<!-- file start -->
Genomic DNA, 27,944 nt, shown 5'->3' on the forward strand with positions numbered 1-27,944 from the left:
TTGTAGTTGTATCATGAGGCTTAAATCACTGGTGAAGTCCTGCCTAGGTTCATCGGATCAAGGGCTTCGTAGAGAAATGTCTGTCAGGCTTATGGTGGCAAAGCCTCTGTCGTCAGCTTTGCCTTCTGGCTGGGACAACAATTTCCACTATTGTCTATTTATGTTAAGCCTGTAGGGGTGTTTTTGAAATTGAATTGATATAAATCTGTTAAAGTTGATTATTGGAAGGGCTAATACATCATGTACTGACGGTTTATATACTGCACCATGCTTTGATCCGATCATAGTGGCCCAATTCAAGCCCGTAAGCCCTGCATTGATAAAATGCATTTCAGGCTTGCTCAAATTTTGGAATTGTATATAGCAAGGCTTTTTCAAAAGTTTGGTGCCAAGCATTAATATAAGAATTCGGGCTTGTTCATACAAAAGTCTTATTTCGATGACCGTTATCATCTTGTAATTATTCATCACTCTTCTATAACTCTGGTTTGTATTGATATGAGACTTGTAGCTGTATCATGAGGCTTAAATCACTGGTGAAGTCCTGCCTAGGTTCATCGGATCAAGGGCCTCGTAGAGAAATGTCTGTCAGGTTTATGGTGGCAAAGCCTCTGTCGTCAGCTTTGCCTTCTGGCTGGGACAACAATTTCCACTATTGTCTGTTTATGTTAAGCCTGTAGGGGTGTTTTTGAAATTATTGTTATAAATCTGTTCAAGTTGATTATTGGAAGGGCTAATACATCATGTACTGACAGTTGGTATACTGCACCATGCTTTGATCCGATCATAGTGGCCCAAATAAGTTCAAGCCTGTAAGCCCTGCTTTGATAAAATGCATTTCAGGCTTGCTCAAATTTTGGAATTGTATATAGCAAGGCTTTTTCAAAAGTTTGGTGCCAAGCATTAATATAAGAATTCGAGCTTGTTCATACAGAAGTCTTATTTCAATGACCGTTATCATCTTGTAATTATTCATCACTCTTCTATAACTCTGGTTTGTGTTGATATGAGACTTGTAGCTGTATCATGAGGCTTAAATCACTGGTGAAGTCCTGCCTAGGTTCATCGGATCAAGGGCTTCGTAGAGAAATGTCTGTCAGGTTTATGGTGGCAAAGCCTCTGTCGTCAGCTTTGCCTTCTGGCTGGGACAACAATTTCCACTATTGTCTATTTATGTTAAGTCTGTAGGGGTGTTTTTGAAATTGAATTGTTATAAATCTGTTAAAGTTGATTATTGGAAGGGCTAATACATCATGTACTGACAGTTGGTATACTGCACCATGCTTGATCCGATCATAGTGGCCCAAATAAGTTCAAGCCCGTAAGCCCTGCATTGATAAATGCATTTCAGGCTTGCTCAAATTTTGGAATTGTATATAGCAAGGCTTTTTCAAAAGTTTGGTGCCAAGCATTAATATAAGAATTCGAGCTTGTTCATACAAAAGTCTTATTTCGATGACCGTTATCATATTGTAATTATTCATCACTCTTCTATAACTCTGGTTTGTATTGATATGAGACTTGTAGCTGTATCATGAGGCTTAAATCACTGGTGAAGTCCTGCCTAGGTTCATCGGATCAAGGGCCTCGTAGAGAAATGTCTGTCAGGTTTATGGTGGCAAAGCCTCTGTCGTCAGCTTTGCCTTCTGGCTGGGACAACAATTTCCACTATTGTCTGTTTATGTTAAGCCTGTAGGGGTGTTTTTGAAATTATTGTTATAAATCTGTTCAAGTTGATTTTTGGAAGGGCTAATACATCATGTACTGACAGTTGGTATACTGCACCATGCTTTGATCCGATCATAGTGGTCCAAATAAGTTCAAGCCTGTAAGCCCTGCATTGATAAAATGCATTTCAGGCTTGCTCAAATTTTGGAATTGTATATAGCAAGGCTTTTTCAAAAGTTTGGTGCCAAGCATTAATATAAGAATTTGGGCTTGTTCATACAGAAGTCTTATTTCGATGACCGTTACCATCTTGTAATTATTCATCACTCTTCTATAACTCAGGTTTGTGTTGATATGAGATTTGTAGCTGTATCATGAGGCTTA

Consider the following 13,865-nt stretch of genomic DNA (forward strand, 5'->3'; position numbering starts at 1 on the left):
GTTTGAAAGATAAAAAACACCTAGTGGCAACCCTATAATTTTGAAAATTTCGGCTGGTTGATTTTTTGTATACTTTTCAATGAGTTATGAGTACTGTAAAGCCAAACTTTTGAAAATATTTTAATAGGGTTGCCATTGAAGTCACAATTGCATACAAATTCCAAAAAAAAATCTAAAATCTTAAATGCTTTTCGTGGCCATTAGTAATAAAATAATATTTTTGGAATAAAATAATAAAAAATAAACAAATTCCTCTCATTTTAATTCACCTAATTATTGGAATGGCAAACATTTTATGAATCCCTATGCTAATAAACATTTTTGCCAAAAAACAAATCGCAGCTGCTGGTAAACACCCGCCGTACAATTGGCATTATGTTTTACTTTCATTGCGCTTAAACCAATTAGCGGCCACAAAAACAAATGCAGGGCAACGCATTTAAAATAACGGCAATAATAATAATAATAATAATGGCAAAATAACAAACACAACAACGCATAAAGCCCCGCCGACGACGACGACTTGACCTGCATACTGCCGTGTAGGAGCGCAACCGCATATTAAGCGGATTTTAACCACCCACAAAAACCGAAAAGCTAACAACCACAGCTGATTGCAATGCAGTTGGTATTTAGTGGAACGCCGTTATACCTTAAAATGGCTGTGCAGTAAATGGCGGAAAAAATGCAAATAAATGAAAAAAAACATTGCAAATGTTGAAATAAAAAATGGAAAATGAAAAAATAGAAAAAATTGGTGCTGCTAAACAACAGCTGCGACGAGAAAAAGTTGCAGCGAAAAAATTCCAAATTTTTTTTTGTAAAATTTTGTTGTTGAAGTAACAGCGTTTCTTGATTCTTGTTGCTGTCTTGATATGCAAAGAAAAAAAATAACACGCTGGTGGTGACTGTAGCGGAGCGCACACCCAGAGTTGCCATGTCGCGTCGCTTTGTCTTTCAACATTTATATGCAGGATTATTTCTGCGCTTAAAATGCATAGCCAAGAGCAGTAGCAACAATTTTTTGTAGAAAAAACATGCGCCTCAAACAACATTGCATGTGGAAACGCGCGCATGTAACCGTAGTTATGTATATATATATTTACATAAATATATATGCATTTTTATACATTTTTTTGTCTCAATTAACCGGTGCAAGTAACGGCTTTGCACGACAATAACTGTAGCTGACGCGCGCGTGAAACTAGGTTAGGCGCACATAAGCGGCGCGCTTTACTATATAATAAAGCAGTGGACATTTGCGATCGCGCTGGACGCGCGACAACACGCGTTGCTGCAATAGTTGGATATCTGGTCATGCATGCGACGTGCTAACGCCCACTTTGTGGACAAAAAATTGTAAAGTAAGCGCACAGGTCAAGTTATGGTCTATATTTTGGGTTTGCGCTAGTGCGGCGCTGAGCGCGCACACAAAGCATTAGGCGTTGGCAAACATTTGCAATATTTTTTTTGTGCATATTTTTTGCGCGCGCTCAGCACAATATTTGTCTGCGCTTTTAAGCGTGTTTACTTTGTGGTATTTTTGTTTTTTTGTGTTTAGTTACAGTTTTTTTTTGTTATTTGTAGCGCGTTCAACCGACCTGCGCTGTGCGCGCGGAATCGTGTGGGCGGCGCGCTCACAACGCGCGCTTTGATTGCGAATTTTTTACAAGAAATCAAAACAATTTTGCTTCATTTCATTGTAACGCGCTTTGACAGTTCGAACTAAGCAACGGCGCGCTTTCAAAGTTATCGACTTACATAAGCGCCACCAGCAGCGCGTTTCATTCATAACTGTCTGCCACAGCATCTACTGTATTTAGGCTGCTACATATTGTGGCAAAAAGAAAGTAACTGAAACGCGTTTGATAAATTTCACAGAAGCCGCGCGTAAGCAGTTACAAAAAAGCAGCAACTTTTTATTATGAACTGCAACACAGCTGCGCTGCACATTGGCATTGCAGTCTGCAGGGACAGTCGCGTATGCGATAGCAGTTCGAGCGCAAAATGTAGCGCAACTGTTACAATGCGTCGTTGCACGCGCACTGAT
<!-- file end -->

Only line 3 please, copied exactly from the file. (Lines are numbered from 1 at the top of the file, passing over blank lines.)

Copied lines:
Consider the following 13,865-nt stretch of genomic DNA (forward strand, 5'->3'; position numbering starts at 1 on the left):